HOBOKEN, NJ - The Hoboken Municipal Supervisors Association has sent a 59-page letter to the New Jersey Civil Service Commissionpdf accusing Hoboken Mayor Ravi Bhalla and his administration of negligence in their handling of recent layoffs.

Hoboken’s fiscal woes had been apparent since December, when former Business Administrator Stephen Marks sent the Mayor a memo highlighting a combination of healthcare costs ($1,513,450), elevated pension costs ($578,345), and anticipated annual salary increases in the face of collective bargaining negotiations with the City’s six municipal labor unions ($3,200,000).

Those increases are being met by anticipated revenue shortfalls on court fines, investments, debt service increase (bond repayments), departmental budget increases, higher waste disposal fees, and an increase in New Jersey’s Joint Insurance Fund premiums.

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According to Marks, “The grand total for anticipated increases for personnel costs and other expenses is $7,420,795,” adding “which does not include the impact of the projected decrease in the municipal surplus regeneration.” That surplus—essentially a municipal savings account/rainy day fund, which can be used by the City to cover shortfalls, unexpected expenditures or catastrophic events (i.e. storm damage)—is said to be in arrears to the tune of an additional $6 million, putting the overall budget shortfall somewhere near $14 million.

On March 2, weeks prior to the local COVID-19 outbreak, 79 city employees received layoff notices as a direct result of an alleged multi-million budget shortfall which preempted the pandemic. On April 17, the Bhalla administration announced in its daily COVID-19 Nixle alert that the City would eliminate 26 positions.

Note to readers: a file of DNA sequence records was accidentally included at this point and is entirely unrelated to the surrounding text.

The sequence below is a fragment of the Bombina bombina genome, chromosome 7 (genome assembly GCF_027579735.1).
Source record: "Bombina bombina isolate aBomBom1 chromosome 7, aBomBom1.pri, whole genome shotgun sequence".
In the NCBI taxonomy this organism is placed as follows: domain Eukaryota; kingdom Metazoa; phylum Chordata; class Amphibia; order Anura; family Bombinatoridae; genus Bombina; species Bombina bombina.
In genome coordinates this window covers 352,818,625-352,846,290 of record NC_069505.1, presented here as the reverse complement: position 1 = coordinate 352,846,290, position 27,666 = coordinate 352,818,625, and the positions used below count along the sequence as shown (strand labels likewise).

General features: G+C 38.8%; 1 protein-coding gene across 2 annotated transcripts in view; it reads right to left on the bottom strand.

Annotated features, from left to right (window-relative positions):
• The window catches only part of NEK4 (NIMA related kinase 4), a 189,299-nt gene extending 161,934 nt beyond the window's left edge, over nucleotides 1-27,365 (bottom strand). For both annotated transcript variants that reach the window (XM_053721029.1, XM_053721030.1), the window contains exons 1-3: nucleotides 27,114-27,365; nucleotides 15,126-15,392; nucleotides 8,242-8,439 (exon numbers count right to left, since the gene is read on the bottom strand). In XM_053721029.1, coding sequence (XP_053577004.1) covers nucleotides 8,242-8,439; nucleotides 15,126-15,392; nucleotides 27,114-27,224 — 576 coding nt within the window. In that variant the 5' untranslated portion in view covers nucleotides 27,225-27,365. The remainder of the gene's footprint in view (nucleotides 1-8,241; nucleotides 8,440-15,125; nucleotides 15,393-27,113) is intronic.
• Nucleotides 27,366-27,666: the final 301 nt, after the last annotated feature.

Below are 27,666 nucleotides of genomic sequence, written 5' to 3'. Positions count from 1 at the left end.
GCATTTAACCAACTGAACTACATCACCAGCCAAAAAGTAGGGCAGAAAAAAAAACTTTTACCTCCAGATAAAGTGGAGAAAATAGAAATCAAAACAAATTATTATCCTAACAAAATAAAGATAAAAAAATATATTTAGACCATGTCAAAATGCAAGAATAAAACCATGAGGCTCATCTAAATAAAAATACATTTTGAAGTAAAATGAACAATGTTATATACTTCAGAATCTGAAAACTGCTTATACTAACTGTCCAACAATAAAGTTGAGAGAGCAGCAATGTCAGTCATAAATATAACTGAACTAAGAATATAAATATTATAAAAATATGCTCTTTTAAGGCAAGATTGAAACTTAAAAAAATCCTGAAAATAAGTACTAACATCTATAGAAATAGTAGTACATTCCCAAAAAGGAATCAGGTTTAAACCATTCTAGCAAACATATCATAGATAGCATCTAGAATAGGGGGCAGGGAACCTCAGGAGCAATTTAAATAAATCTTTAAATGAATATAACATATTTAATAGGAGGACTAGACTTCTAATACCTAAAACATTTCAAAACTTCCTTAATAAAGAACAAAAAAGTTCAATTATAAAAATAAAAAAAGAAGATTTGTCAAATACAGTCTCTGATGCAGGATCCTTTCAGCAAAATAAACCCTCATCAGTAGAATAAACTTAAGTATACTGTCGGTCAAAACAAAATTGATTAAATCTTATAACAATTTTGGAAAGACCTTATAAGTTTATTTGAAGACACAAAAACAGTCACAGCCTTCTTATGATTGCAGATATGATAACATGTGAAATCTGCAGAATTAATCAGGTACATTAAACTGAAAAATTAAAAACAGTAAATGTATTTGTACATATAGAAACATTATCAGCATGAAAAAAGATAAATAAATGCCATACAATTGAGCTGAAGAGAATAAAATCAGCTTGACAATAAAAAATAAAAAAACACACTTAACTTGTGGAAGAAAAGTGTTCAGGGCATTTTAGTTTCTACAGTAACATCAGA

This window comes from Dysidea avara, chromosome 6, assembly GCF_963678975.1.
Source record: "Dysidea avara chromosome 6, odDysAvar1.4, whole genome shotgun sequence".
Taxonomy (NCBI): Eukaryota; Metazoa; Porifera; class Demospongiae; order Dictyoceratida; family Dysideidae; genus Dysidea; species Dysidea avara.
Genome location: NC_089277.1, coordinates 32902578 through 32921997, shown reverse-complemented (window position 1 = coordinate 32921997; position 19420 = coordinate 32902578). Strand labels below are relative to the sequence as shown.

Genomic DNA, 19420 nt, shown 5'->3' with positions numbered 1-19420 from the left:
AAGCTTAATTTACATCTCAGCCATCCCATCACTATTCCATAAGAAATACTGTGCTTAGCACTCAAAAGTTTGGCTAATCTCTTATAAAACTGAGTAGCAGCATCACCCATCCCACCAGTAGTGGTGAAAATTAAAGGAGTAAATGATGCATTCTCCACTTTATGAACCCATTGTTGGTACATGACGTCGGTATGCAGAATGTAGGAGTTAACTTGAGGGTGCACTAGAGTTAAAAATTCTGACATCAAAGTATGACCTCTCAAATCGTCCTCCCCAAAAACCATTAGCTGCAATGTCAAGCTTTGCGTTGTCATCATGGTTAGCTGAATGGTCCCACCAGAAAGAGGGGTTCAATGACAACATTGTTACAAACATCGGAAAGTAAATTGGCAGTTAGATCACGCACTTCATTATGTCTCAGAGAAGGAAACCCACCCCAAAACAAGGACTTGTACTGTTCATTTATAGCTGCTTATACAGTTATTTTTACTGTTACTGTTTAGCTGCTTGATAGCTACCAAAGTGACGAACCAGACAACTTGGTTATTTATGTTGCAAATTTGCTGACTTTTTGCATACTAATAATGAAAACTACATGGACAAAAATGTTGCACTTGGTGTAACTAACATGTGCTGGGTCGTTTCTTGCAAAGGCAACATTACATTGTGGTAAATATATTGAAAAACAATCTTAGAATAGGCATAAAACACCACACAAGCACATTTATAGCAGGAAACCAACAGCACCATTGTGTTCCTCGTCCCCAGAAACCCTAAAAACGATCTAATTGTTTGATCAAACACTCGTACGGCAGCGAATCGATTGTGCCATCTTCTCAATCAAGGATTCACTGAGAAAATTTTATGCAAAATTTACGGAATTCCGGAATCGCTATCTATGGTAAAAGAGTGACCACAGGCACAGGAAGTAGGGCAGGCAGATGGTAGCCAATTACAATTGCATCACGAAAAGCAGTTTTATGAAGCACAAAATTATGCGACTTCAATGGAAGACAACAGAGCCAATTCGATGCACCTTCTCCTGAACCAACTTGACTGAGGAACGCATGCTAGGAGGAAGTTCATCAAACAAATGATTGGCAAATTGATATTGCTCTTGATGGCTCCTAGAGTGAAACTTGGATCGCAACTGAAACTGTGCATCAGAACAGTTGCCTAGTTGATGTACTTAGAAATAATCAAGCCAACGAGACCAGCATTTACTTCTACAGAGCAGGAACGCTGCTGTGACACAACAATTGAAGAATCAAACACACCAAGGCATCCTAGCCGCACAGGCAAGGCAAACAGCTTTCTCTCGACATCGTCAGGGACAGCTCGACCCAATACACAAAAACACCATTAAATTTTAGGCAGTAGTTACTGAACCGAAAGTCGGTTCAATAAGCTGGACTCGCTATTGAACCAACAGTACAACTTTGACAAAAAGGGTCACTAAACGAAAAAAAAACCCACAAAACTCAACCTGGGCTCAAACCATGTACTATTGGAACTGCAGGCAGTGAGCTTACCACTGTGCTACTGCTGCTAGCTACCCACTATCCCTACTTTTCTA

In an April 22 letter to Deidre L. Webster Cobb, Chairperson of the New Jersey Civil Service Commission, the Hoboken Municipal Supervisors Association maintains that it has “identified over $111 million in the Open Space Fund, which prior to August 2019 was just $8 million.”

According to Dawn DeLorenzo, President of the Hoboken Municipal Supervisors Association, “It is our firm belief that the layoff list presented by Mayor Bhalla was contrived, orchestrated and planned to target individual employees.”

On April 15, the Hoboken City Council passed a measure asking the administration to suspend all layoffs until a budget was submitted for review. According to DeLorenzo, “instead the Mayor has ignored this directive to protect the jobs of his current political appointments, with the long-term goal of giving taxpayers jobs to his other political allies.”

A March 4 Hoboken City Council meeting saw a strong and vocal opposition to the layoffs from a packed house full of municipal employees. Less than two weeks later, the City called on many of those employees to take extraordinary measures in combating the spread of COVID-19.

Shared with permission from hMAG.

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